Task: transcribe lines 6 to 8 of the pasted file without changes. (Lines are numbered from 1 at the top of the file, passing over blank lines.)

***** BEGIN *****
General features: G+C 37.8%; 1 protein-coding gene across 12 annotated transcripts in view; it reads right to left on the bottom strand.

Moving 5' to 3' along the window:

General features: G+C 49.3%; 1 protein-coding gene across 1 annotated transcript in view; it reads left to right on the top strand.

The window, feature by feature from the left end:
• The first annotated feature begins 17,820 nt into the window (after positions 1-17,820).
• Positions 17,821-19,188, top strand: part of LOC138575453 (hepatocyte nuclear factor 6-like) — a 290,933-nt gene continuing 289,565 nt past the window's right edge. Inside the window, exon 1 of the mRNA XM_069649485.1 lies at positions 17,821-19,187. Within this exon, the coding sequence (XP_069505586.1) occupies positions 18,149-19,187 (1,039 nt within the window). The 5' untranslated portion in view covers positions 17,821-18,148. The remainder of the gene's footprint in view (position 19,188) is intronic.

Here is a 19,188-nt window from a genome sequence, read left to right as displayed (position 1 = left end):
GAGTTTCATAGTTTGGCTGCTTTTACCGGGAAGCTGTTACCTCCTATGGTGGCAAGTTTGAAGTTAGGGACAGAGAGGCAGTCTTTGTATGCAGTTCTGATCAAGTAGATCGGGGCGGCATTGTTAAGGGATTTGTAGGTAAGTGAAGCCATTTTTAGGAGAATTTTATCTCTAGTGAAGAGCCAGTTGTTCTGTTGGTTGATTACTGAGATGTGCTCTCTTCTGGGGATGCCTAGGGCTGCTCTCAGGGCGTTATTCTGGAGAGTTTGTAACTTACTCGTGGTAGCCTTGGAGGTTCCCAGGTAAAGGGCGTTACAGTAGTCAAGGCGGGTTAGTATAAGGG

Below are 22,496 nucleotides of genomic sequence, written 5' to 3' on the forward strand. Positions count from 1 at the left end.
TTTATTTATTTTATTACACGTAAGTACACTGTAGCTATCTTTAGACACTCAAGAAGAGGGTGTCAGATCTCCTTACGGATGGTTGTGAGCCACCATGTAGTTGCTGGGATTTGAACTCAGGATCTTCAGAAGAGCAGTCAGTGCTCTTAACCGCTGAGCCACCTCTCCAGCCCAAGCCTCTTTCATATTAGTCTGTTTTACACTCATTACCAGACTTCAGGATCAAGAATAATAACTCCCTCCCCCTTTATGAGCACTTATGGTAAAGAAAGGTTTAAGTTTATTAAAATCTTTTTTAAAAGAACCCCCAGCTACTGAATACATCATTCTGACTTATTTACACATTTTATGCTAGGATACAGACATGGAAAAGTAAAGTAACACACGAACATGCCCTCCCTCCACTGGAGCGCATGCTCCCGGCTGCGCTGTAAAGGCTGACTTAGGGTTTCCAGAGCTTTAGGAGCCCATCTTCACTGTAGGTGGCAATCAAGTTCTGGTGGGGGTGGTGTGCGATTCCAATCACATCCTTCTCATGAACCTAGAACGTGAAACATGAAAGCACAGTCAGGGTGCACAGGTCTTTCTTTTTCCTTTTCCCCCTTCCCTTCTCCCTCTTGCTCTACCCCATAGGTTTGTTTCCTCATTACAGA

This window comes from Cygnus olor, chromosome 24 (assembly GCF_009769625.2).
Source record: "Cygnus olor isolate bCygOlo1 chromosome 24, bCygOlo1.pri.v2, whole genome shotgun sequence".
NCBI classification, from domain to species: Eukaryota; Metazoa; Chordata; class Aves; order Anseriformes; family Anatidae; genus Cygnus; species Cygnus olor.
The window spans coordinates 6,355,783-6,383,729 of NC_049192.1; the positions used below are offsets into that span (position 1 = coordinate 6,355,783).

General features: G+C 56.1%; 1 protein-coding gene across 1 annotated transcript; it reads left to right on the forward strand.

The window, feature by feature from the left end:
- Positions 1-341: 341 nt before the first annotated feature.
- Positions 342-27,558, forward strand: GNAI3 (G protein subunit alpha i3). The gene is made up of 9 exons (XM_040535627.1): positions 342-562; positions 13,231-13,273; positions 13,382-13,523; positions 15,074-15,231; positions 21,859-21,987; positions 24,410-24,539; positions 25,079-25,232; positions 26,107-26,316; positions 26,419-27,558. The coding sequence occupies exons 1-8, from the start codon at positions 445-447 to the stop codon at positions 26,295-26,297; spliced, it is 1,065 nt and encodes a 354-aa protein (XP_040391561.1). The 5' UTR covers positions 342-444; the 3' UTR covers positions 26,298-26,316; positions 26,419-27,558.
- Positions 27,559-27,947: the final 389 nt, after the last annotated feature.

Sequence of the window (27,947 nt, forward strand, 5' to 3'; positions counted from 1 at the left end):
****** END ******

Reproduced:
• Positions 17,821-19,188, top strand: part of LOC138575453 (hepatocyte nuclear factor 6-like) — a 290,933-nt gene continuing 289,565 nt past the window's right edge. Inside the window, exon 1 of the mRNA XM_069649485.1 lies at positions 17,821-19,187. Within this exon, the coding sequence (XP_069505586.1) occupies positions 18,149-19,187 (1,039 nt within the window). The 5' untranslated portion in view covers positions 17,821-18,148. The remainder of the gene's footprint in view (position 19,188) is intronic.

Here is a 19,188-nt window from a genome sequence, read left to right as displayed (position 1 = left end):
GAGTTTCATAGTTTGGCTGCTTTTACCGGGAAGCTGTTACCTCCTATGGTGGCAAGTTTGAAGTTAGGGACAGAGAGGCAGTCTTTGTATGCAGTTCTGATCAAGTAGATCGGGGCGGCATTGTTAAGGGATTTGTAGGTAAGTGAAGCCATTTTTAGGAGAATTTTATCTCTAGTGAAGAGCCAGTTGTTCTGTTGGTTGATTACTGAGATGTGCTCTCTTCTGGGGATGCCTAGGGCTGCTCTCAGGGCGTTATTCTGGAGAGTTTGTAACTTACTCGTGGTAGCCTTGGAGGTTCCCAGGTAAAGGGCGTTACAGTAGTCAAGGCGGGTTAGTATAAGGG